The Holocaust and the genocide of the Jews in the past are sensitive topics, and many Berliners as well as people from other parts of the country attribute feelings of guilt and remorse at the treatment of the Jews at the hands of the Nazi authorities. The opening of such cultural representations in Berlin thus attracted my attention. The purpose of the dissertation is to explore the Museum in relation to its architecture and its historical and cultural significance. The result of the research would be that I would be able to critically understand the dynamics and the cultural interplay of the Jewish and the non-Jewish communities. With this research I also attempt to establish the potential role that the Jews of the present Germany can play. The research has been done through resources available on the Internet as well as through books and scholarly articles.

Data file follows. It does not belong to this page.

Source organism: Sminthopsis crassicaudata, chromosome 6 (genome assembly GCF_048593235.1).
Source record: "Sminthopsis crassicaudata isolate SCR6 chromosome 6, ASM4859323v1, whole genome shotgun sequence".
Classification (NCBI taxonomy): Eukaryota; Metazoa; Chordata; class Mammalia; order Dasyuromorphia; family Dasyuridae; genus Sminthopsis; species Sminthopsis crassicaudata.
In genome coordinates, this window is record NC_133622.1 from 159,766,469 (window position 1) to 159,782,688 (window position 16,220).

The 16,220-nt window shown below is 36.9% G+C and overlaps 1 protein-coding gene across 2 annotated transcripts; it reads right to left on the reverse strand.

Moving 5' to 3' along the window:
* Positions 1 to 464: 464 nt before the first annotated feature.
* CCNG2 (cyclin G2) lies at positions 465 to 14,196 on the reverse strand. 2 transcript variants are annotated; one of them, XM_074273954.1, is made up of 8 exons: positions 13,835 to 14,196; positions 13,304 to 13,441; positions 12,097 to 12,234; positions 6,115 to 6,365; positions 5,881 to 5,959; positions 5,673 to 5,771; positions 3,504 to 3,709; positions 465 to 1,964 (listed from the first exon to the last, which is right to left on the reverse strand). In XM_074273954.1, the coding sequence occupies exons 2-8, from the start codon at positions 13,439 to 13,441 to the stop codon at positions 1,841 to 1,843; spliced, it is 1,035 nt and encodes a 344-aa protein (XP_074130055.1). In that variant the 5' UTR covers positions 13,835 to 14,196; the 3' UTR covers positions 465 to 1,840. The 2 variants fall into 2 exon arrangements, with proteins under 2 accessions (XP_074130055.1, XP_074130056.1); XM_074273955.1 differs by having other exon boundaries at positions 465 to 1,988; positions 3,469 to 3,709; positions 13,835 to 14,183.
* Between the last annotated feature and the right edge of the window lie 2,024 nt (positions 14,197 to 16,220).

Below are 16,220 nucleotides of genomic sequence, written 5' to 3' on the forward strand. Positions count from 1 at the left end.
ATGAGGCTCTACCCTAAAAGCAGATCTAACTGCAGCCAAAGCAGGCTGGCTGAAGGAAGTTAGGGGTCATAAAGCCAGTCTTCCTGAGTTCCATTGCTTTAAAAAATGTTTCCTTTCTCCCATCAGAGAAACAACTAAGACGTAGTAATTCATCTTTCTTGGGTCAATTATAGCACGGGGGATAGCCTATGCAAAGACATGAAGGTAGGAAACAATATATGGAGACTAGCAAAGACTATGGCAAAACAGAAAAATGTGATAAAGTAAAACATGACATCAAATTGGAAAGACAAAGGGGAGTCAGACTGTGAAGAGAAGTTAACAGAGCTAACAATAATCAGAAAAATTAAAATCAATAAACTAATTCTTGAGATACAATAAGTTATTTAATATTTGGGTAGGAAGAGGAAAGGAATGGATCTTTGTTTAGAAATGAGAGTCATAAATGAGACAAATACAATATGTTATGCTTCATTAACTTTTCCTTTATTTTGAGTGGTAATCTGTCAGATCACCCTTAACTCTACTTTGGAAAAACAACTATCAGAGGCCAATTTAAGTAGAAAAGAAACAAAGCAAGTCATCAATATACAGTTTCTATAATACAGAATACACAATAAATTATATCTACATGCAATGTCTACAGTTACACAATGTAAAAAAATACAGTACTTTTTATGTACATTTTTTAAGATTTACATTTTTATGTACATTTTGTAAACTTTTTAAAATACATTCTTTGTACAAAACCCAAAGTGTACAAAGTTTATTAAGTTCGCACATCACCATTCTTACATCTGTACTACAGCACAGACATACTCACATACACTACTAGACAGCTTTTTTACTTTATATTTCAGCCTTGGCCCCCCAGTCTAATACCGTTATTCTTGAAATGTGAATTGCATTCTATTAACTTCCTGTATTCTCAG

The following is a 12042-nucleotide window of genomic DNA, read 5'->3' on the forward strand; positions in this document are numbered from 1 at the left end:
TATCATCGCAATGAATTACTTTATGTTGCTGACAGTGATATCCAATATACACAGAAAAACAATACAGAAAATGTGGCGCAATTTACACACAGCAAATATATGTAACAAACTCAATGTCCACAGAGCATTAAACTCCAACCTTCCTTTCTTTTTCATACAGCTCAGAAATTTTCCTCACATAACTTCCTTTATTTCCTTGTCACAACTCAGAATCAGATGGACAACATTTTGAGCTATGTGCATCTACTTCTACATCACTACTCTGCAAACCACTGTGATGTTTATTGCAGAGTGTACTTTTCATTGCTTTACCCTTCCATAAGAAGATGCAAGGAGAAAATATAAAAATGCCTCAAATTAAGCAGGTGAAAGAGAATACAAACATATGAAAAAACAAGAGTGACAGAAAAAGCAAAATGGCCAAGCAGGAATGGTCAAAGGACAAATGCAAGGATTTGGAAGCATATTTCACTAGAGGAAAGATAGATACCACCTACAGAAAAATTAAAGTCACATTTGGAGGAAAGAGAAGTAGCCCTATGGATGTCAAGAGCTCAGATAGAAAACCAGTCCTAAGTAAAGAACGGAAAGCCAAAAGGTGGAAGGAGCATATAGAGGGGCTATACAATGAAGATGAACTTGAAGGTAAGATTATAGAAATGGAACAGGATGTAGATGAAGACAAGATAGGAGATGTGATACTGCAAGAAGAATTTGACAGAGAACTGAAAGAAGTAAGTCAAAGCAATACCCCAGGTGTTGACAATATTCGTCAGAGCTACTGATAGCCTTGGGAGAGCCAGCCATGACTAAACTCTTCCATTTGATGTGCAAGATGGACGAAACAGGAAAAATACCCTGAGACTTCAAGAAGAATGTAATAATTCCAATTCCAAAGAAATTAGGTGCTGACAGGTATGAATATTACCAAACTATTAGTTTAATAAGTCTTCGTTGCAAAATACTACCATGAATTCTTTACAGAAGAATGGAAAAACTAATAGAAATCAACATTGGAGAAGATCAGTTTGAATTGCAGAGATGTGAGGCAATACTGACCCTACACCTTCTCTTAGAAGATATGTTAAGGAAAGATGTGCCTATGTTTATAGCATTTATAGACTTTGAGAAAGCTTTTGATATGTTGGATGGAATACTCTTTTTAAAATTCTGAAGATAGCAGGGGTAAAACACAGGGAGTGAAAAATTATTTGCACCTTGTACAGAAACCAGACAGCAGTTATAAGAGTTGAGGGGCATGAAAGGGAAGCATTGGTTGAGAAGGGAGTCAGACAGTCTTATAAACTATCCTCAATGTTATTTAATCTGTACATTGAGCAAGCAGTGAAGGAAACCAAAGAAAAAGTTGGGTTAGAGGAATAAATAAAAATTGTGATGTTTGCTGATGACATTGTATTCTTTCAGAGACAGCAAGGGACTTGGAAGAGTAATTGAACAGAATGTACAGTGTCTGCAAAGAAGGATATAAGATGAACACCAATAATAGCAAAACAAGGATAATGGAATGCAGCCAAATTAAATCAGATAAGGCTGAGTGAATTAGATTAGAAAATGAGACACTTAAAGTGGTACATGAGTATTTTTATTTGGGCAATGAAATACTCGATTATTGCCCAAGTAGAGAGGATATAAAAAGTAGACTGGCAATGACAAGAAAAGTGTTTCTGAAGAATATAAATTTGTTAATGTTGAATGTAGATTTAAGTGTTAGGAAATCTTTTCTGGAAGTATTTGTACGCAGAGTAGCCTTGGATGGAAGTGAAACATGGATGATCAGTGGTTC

The research has extensively depended upon the research material that has been available on the Internet and through books and articles. The start of the dissertation gives an introduction of the Museum. This includes information about the Museum ranging from the number of people who visit it to the significance of the construction of a cultural representation in Berlin. The history of the Museum gives information about its history. The next section relates to the architecture of the building and explores how the architect has used architectural designs to represent the Jewish culture as well as the manifestations of the Holocaust. The sections about irony and how the architect has dealt with it discuss in detail the conflict that exists between the construction of cultural representations in a city that was once the propagator of violence against the Jews. An irony exists in the building of a museum that integrates and promotes the history of the Jews in a city that was the hub of anti-Jewish activities. The architect has taken many steps to make